Celebrating Shakespeare's 477th birthday

April 28, 2011
Filed under News

Often when people hear the name William Shakespeare, they quiver in fear.  However, not everyone quakes in their boots upon hearing this famous name.  The University of Akron’s English Department hosted the 13th annual Shakespeare in the Spring event this past Thursday.


Often when people hear the name William Shakespeare, they quiver in fear.  However, not everyone quakes in their boots upon hearing this famous name.  The University of Akron’s English Department hosted the 13th annual Shakespeare in the Spring event this past Thursday. 

This event is set to coincide with the Bard’s supposed birthday on April 23.  Were he still living, this would have been his 477th birthday.  Many people cease to be remembered after the deaths of those who immediately knew them; however, Shakespeare lives on through his drama and sonnets. 

Having authored many of the most well-known tragedies, histories, comedies and romances known to the stage, along with many famous sonnets, his works have lived on in classrooms and theaters throughout each generation.  As such, these works are constantly being reinterpreted and rejuvenated in order to attract new audiences to an old craft. 

The event began with a different approach to Shakespeare’s sonnets.  The sonnets, infamous to students for being difficult to understand, were performed as dramatic productions.  Though Shakespeare is best known for his theatrical works that debate some of the most dramatic situations known to man, the sonnets can be seen as more relatable.  These works discuss common issues and are far easier to grasp as humankind’s reality.  However, with their eloquent language and structure, they are not looked upon with too kind of an eye by our generation.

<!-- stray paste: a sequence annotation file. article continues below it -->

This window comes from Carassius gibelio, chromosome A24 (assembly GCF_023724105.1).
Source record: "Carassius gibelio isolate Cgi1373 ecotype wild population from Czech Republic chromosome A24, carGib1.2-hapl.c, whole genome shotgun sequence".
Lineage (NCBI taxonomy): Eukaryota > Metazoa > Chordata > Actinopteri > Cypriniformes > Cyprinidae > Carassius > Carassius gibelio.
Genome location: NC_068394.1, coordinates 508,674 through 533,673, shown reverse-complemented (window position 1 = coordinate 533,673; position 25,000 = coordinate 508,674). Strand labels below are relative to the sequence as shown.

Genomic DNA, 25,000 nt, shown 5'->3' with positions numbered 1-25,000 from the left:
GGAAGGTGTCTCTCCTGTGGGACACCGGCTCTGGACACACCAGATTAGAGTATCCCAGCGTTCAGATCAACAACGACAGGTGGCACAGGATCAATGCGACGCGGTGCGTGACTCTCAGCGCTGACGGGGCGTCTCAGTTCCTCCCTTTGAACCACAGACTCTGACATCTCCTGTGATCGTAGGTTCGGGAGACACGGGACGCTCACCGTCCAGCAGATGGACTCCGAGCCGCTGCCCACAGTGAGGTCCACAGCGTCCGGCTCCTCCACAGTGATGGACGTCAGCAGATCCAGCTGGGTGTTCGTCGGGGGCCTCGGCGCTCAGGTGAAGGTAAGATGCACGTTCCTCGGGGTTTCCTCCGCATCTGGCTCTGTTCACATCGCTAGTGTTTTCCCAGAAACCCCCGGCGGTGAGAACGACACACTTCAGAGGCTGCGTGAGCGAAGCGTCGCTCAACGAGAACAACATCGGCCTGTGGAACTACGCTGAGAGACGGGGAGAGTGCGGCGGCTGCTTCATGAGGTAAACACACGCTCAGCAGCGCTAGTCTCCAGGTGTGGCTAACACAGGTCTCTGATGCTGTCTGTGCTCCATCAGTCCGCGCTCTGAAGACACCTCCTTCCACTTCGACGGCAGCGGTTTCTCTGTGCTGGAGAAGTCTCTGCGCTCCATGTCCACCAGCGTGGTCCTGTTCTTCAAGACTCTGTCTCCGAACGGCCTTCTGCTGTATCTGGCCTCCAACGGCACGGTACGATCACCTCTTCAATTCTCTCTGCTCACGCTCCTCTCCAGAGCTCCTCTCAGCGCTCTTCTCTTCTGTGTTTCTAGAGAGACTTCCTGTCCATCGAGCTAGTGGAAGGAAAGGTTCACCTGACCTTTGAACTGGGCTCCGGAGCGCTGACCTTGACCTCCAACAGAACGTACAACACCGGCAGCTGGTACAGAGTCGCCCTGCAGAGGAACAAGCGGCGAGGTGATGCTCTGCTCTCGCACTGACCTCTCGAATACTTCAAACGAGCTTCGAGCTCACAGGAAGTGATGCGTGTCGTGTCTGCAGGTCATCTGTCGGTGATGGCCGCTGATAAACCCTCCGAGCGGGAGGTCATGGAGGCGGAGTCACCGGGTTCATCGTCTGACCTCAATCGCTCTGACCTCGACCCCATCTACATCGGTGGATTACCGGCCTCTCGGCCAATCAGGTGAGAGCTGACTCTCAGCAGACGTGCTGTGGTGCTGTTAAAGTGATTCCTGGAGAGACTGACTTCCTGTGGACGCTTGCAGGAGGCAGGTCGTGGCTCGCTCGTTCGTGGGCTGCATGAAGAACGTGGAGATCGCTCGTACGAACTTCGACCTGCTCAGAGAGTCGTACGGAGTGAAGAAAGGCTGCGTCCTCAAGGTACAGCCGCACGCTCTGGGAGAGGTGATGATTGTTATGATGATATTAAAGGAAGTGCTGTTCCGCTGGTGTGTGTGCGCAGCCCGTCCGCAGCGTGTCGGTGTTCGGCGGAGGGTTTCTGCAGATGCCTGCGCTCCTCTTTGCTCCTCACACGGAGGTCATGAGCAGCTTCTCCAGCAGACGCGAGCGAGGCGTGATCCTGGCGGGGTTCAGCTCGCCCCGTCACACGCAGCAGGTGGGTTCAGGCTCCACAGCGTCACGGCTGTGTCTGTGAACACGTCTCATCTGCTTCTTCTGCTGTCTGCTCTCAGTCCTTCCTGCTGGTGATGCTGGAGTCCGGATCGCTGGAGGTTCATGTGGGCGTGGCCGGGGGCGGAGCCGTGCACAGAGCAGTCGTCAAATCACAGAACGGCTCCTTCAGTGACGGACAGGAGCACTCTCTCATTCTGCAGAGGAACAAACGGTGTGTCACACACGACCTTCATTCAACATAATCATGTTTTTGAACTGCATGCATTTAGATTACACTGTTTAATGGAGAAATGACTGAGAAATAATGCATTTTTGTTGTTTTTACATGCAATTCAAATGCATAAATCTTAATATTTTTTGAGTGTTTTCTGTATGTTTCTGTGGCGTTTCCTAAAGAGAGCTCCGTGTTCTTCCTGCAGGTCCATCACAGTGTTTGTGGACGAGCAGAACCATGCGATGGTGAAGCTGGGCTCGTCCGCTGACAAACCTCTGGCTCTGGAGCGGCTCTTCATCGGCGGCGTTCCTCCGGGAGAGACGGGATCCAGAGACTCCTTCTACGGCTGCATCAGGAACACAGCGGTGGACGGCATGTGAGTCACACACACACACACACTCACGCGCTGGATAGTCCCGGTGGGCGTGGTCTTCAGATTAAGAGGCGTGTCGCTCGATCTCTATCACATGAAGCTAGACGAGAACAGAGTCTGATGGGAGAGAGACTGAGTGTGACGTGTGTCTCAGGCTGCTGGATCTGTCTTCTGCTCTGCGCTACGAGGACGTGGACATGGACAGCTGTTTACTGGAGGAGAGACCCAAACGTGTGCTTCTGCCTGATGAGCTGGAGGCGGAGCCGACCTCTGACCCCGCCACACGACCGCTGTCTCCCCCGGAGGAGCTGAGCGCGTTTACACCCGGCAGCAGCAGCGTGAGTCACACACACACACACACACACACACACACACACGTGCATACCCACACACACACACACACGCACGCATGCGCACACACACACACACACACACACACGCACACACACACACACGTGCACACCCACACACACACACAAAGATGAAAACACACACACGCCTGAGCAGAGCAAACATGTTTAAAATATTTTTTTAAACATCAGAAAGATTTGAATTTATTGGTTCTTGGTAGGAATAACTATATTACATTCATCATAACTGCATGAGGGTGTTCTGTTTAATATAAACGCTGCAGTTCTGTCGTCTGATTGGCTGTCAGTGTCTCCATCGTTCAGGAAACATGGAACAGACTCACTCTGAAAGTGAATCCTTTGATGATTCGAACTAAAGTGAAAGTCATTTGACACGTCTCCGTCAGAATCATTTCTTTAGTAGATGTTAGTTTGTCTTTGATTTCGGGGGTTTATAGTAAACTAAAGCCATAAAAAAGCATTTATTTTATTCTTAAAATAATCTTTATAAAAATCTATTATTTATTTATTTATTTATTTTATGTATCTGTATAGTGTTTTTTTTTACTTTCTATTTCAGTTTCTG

M.A Candidate, and high school English teacher at Green High School Frank DeVitis takes an unusual approach when teaching the sonnets to his students.  DeVitis has his students transform the sonnets, typically read straight from the page as seen, and perform them as dramatic productions.  This acting troupe, called The Master-Mistress’s Men, consisted of 13 of DeVitis’s Shakespeare students.  The dramatization of the sonnets gives a literal visual that stuck with the viewers and allow them to understand the message perfectly well.  The performance by the students was part of the award-winning paper that DeVitis was honored for during the awards ceremony. 

The second part of the event was a formal lecture, provided this year by Dr. Emily Detmer-Goebel, assistant chair and associate professor of English at Northern Kentucky University.  Her lecture was entitled ‘The Bond Cracked’: Parent-(Adult) Child Relations in the Plays of Shakespeare.  This discussion focused mainly on the early Shakespearian play Titus Andronicus and its many warped family issues. 

Dr. Antonia Forster of Akron’s English Department stated that the talk was interesting and enjoyable, with something for the knowledgeable and something for those who don’t know much about Shakespeare.  Titus is a rich subject for considering family relationships in Shakespeare.  I have read an article on Titus by Dr. Detmer-Goebel and was interested to hear her in person.

Several students were also given awards for essays that they had submitted for this event.  One such student, Pam Kellman, responded that, I think it’s cool that Akron’s English Department hosts an event like this to keep students involved with Shakespeare – it’s important stuff!  I was also grateful to be recognized for my achievements in the classroom. Kellman, a junior English major, was one of six individuals who received awards for their achievements. 

With a fascinating demonstration of teaching the Sonnets as mini-dramas and an excellent lecture on Shakespeare and Family Values, it is disappointing that this event does not have a larger audience or a wider reach into the community, said Dr. William Williams, professor within Akron’s English Department, reflecting on this year’s event. The event was concluded with the cutting of a birthday cake in honor of Shakespeare himself.

According to Dr. Joseph F. Ceccio, professor of English and Festival Chair this year’s celebration of the bard was the best attended, most interesting of our Shakespeare festivals so far. 

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